When Hermione gets excited about an idea, she stops making sense. It’s really funny. She runs off, leaving Harry and Ron staring after her. Professor McGonagall comes up to tell Harry that the champions are having a reception after breakfast for their families who have come to watch the final. Harry doesn’t think he’ll have anyone, as he can’t imagine the Dursleys coming to Hogwarts for anything, but instead the Weasleys come! This is why they are the best! They knew that Harry wouldn’t have any family at the final task and decided to stand in for them. I love them so much!

Also, Cedric’s dad, Amos, is there and is mean to Harry because of all the attention Harry has been getting taking away from Cedric’s place as champion. Dude, it’s not Harry’s fault! Mr. Weasley even points out that Mr. Diggory should know how horrible Rita Skeeter is, but he doesn’t seem to care.

We also find out that Percy has not been doing well due to Mr. Crouch’s disappearance. The Ministry keeps questioning him about the instructions that Mr. Crouch was supposedly sending in.

They walk around the grounds and then go back to the Great Hall for lunch, surprising Ron and Hermione. Harry notices that Mrs. Weasley is behaving a bit coldly towards Hermione.

Harry looked between them, then said, “Mrs. Weasley, you didn’t believe that rubbish Rita Skeeter wrote in Witch Weekly, did you? Because Hermione’s not my girlfriend.”

It’s funny though. I have no idea which reason was behind Mrs. Weasley’s concern: worried about Harry getting his heart broken, worried about Ginny getting hers broken (since she has a crush on Harry), or worried about Ron getting his heart broken (since he definitely has a crush on Hermione at this point, and you know Mrs. Weasley knows that). In any case, it’s time for the third task! Everyone heads down towards the Quidditch pitch and, oddly enough, Harry actually feels somewhat confident about things. He at least feels more prepared this time. The champions are told that teachers will be patrolling the outside of the maze, so they can send up sparks to call for help. This actually seems much easier than the other two tasks.

Harry and Cedric get to enter the maze first, since they are currently tied for first place. They enter together and then split apart. Harry goes for a while without seeing any obstacles, but soon runs into Cedric again, who just got away from one of Hagrid’s Blast-Ended Skrewts. Harry does see a dementor, but casts his Patronus and finds out that it’s a boggart and dispatches it quickly.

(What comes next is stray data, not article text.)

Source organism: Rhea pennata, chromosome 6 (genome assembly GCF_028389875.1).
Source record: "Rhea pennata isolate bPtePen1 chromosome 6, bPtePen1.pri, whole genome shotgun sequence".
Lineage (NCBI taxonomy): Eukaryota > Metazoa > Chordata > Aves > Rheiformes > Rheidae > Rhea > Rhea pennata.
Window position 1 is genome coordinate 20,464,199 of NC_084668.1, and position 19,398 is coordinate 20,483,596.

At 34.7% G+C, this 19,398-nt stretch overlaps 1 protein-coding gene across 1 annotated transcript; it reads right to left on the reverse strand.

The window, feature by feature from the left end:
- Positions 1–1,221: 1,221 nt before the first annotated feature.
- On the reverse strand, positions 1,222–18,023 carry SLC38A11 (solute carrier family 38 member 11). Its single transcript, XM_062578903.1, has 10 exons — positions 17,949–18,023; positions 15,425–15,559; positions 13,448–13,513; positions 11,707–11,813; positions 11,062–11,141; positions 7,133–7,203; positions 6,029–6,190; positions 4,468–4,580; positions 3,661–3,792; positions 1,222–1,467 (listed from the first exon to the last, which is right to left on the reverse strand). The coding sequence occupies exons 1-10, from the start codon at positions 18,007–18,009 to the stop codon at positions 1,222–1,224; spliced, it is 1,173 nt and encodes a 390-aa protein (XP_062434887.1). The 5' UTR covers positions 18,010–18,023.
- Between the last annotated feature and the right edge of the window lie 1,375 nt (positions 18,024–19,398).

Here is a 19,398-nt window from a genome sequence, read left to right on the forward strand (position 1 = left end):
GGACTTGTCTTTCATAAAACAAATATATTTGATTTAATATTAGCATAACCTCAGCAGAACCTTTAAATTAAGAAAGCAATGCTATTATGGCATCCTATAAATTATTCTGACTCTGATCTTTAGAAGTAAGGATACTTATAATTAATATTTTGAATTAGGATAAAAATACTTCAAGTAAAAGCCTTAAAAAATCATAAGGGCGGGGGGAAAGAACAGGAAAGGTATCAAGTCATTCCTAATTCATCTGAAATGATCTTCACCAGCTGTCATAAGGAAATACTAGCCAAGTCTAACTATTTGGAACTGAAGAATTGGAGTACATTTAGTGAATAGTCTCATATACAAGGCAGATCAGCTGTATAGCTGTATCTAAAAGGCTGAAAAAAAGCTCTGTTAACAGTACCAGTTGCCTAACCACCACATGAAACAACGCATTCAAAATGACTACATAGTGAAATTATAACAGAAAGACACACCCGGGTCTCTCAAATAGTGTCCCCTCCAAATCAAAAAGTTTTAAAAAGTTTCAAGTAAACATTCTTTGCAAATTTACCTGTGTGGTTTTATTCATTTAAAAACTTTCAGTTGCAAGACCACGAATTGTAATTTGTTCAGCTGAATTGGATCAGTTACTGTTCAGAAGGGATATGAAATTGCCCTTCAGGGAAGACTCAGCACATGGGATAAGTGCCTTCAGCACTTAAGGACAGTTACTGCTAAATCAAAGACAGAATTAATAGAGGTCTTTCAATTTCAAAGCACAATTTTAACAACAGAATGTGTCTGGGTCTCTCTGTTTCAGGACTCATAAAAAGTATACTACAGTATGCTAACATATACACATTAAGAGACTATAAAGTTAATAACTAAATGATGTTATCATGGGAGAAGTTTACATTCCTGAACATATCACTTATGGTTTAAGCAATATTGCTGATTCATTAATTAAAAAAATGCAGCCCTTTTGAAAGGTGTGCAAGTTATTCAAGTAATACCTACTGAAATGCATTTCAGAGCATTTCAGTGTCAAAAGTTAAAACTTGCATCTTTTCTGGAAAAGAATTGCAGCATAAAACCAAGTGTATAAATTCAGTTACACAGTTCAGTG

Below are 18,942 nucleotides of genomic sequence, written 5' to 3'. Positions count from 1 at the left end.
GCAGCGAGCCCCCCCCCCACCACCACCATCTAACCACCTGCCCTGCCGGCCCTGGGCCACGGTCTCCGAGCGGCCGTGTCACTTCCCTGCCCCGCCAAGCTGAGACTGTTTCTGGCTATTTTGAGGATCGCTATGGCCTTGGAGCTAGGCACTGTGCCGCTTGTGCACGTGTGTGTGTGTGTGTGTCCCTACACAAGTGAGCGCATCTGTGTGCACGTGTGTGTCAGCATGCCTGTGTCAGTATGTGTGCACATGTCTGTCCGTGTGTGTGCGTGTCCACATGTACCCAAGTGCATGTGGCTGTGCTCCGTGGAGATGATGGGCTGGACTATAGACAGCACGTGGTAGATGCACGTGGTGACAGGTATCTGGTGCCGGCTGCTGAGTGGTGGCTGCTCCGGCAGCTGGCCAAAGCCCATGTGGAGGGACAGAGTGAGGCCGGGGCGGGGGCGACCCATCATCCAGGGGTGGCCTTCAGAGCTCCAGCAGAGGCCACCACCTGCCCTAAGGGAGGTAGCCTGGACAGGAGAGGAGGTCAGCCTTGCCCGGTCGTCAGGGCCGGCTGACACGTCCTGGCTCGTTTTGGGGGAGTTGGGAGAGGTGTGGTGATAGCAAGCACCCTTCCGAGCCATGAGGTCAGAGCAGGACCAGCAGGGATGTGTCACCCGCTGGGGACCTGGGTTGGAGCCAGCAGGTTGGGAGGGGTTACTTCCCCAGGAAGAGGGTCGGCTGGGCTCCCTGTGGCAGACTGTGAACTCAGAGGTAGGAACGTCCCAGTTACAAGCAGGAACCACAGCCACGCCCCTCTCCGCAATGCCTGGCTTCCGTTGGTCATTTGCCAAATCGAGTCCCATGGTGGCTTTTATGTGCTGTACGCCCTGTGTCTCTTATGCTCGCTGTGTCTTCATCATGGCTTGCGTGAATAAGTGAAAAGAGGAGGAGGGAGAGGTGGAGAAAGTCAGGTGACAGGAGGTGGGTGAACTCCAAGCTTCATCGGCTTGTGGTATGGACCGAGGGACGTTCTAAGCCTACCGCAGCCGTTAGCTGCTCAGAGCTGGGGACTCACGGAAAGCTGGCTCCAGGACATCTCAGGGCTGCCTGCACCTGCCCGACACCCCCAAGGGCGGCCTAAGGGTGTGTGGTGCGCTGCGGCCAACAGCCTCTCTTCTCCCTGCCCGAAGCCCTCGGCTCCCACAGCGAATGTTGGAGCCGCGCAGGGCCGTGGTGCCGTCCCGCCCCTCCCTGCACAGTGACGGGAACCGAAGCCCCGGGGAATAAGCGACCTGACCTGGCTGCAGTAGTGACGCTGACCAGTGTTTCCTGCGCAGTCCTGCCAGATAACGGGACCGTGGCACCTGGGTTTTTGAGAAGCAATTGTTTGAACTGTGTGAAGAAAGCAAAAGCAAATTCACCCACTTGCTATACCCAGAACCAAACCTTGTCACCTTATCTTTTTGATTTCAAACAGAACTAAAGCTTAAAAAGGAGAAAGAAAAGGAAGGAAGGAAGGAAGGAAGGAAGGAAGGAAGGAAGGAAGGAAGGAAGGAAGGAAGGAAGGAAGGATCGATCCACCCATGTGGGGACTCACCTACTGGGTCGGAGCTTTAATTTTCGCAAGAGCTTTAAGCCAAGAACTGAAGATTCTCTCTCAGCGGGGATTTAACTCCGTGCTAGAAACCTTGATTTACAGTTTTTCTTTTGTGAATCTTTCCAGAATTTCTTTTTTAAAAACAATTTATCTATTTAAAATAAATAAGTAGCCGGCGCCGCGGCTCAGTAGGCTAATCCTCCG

The next obstacle is a weird golden mist that reverses gravity or something. Harry feels like he’s dangling from the ground, which is suddenly above him. He is able to pull away from it and starts looking for Fleur, who he heard scream, but doesn’t see her anywhere. He does run into another Skrewt, but is able to slow it down and get away. He keeps hitting dead ends, but then hears Krum casting a Crucio on Cedric. He stuns Krum and helps Cedric up. Cedric is surprised, because he thought Krum was a good guy. Harry did too. They send up red sparks so that Krum can be picked up and then set off in different directions again.

Harry comes upon another new creature: a sphinx. It tells him that he has to solve a riddle to get past.

“First think of the person who lives in disguise,

Who deals in secrets and tells naught but lies.

Next, tell me what’s always last thing to mend,

The middle of middle and end of the end?

And finally give me the sound often heard

During the search for a hard-to-find word.

Now string them together, and answer me this,

Which creature would you be unwilling to kiss?”

There are several creatures Harry doesn’t want to kiss. Blast-Ended Skrewts come to mind! I was worried about Harry with this one, as he’s not necessarily known for his riddle solving skills. That’s more Hermione’s forte. Harry does figure it out though – the answer was a spider. True, I wouldn’t want to kiss a spider either.

Harry can see the Triwizard Cup now. He also sees Cedric ahead of him running towards it, but Cedric is attacked by a giant spider. Maybe the spider just wants a kiss? It’s feeling a bit miffed about the riddle? Together, Harry and Cedric manage to fight it off, but Harry’s leg is badly injured in the process. He tells Cedric to take the cup since he got there first. Cedric pulls Harry up and tells him to do it, since he’s helped him so much. They argue back and forth about who should take the cup.

“Both of us,” Harry said.


“We’ll take it at the same time. It’s still a Hogwarts victory. We’ll tie for it.”